1) You will be able to see their name in the tool, and they will likely say it. Write it down. Find them on LinkedIn later and send them a message thanking them for their time! If possible, flag some specific topic/content they discussed and how you find it interesting.
2) This sounds good - always a hard one! Maybe just flag why consulting interests you as well.
3) Good questions. Also, a followup question to something they've said (or an answer they've given to another question) is always great. I.e. not prepared. If you can come in with an insight, and ask a creative + relevant question that sticks to the theme, you can impress them! Nothing worse than a barrage of pre-prepared generic questions!
What I mean is, if someone asks about their most interesting project (generic, standard question), and they talk about autonomous cars and helping an existing car manufacturer with an AV company acquisition, then, followup by saying "Do you think, fundamentally, that old car manufacturers with their old ways of working can get around the AV problem by just acquiring an existing company? Is the best method to acquire and then just give them access to capital and mass-manufacturing + legal know-how, or is it better to try and integrate the company into the existing organisation?"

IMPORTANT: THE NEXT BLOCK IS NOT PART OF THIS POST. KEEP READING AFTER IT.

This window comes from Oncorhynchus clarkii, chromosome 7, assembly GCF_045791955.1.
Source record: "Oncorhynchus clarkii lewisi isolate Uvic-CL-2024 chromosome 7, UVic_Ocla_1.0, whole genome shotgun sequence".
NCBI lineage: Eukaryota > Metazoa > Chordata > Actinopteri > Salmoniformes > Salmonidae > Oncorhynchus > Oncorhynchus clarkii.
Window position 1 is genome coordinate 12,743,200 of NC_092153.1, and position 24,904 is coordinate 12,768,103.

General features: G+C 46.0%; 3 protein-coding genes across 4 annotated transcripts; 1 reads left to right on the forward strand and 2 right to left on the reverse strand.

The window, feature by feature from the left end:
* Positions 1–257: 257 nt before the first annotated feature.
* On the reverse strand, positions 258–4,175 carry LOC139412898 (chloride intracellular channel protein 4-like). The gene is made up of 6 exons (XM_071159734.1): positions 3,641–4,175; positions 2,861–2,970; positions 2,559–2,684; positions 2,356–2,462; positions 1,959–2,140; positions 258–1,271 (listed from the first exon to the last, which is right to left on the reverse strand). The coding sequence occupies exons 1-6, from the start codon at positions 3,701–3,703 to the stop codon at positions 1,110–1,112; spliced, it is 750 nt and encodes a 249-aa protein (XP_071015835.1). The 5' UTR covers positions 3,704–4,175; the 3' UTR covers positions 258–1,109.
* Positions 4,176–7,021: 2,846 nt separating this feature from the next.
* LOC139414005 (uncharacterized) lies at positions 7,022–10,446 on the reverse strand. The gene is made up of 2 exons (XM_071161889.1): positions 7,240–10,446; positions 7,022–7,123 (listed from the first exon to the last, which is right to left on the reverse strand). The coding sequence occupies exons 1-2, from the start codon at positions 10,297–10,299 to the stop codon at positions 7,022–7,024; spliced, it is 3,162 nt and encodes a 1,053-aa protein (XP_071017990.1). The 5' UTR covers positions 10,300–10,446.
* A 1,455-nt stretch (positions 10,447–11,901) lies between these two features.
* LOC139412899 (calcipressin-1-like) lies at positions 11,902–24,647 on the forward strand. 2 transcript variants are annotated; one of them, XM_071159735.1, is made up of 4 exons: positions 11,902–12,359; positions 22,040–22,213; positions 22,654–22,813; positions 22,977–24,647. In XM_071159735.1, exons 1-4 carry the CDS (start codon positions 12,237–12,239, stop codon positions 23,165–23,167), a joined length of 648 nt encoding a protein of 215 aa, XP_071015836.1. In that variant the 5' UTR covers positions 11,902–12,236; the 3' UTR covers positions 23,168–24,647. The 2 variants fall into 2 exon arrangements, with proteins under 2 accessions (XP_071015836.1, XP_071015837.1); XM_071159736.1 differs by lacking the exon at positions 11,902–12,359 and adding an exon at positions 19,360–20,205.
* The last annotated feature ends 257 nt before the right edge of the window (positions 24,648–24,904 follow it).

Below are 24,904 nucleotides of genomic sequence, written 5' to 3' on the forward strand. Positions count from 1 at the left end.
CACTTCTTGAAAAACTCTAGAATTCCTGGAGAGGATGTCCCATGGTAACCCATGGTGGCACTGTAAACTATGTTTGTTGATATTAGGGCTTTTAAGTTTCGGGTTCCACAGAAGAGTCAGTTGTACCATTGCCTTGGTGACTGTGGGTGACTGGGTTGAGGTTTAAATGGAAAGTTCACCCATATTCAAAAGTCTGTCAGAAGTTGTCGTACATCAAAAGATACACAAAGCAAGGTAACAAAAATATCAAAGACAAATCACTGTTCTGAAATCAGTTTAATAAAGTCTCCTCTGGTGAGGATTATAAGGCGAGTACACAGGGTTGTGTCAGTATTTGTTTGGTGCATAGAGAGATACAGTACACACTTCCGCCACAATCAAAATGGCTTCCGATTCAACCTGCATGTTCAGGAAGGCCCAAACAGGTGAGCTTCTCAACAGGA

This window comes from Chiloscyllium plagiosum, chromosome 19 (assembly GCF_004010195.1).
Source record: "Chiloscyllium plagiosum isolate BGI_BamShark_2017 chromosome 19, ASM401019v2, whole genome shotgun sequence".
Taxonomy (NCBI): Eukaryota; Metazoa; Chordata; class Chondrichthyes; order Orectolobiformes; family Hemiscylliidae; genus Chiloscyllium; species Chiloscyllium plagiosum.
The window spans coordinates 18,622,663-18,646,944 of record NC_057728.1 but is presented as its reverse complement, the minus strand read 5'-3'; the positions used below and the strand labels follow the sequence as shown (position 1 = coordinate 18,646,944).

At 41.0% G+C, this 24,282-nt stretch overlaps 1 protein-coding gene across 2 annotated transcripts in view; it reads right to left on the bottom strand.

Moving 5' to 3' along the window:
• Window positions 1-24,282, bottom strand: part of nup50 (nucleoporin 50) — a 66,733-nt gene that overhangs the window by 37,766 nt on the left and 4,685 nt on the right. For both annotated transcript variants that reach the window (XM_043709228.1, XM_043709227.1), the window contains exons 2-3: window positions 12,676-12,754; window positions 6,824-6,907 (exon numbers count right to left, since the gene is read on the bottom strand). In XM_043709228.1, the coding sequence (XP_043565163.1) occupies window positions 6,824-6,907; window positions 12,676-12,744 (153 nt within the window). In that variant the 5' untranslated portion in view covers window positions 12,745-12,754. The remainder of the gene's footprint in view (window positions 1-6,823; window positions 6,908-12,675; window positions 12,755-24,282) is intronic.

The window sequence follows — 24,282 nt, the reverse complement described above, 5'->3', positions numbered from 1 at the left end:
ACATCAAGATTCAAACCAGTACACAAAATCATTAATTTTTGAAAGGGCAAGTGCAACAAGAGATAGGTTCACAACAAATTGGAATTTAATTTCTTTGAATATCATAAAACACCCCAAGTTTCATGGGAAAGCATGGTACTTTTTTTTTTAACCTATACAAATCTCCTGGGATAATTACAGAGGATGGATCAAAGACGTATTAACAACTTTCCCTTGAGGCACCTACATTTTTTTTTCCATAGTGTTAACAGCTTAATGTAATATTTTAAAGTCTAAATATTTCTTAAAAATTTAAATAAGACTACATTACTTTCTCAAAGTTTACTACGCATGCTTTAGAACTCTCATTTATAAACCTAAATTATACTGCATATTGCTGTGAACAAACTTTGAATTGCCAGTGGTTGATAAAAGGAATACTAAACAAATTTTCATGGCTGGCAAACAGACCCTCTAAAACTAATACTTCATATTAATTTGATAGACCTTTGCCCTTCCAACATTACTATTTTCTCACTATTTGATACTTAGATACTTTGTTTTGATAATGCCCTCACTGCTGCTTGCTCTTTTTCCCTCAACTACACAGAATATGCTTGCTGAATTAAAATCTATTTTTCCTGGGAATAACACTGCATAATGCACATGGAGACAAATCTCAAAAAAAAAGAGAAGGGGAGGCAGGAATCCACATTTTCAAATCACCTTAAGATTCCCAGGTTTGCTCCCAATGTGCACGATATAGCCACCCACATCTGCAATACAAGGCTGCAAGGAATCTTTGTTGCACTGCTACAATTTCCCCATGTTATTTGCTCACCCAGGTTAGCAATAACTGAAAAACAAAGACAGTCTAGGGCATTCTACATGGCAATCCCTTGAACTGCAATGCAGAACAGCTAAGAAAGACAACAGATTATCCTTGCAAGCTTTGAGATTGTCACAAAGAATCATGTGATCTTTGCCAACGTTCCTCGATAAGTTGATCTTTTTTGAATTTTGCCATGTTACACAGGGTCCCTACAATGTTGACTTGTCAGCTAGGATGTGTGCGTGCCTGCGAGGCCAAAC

^Ask these kinds of questions to impress!
4) Again, I much prefer approach #3. Also, balance the questions...i.e. don't hog the conversation, but also don't be quiet the whole time.
5) Doesn't matter. Whichever question you'd like answers to
6) Probably not worth it. As you mentioned, you can find that out here or through HR.
7) (My own point). Remember, this is just as much for you as it is for them! Ask questions that you genuinely want answers to. Find out if the company is a good fit for you. You're interviewing them just as much as they're interviewing you!